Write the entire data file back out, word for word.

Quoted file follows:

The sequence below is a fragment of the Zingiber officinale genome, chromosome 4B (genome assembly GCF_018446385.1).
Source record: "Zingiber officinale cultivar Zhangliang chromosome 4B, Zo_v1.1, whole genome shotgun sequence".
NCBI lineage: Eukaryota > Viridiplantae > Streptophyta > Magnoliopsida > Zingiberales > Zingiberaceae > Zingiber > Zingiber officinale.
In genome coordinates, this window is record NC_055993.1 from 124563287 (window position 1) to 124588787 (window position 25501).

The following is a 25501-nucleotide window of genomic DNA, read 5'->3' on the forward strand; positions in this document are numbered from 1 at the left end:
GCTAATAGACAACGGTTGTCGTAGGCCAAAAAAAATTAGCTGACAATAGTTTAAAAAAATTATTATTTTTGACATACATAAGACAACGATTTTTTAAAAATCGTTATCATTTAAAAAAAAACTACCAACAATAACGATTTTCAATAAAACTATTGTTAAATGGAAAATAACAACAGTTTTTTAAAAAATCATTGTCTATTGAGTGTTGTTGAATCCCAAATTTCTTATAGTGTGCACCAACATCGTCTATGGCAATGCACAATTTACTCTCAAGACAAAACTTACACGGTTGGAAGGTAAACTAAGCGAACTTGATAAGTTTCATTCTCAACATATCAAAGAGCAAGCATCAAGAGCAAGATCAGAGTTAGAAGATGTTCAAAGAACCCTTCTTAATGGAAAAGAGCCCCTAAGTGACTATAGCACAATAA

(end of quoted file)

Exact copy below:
The sequence below is a fragment of the Zingiber officinale genome, chromosome 4B (genome assembly GCF_018446385.1).
Source record: "Zingiber officinale cultivar Zhangliang chromosome 4B, Zo_v1.1, whole genome shotgun sequence".
NCBI lineage: Eukaryota > Viridiplantae > Streptophyta > Magnoliopsida > Zingiberales > Zingiberaceae > Zingiber > Zingiber officinale.
In genome coordinates, this window is record NC_055993.1 from 124563287 (window position 1) to 124588787 (window position 25501).

The following is a 25501-nucleotide window of genomic DNA, read 5'->3' on the forward strand; positions in this document are numbered from 1 at the left end:
GCTAATAGACAACGGTTGTCGTAGGCCAAAAAAAATTAGCTGACAATAGTTTAAAAAAATTATTATTTTTGACATACATAAGACAACGATTTTTTAAAAATCGTTATCATTTAAAAAAAAACTACCAACAATAACGATTTTCAATAAAACTATTGTTAAATGGAAAATAACAACAGTTTTTTAAAAAATCATTGTCTATTGAGTGTTGTTGAATCCCAAATTTCTTATAGTGTGCACCAACATCGTCTATGGCAATGCACAATTTACTCTCAAGACAAAACTTACACGGTTGGAAGGTAAACTAAGCGAACTTGATAAGTTTCATTCTCAACATATCAAAGAGCAAGCATCAAGAGCAAGATCAGAGTTAGAAGATGTTCAAAGAACCCTTCTTAATGGAAAAGAGCCCCTAAGTGACTATAGCACAATAA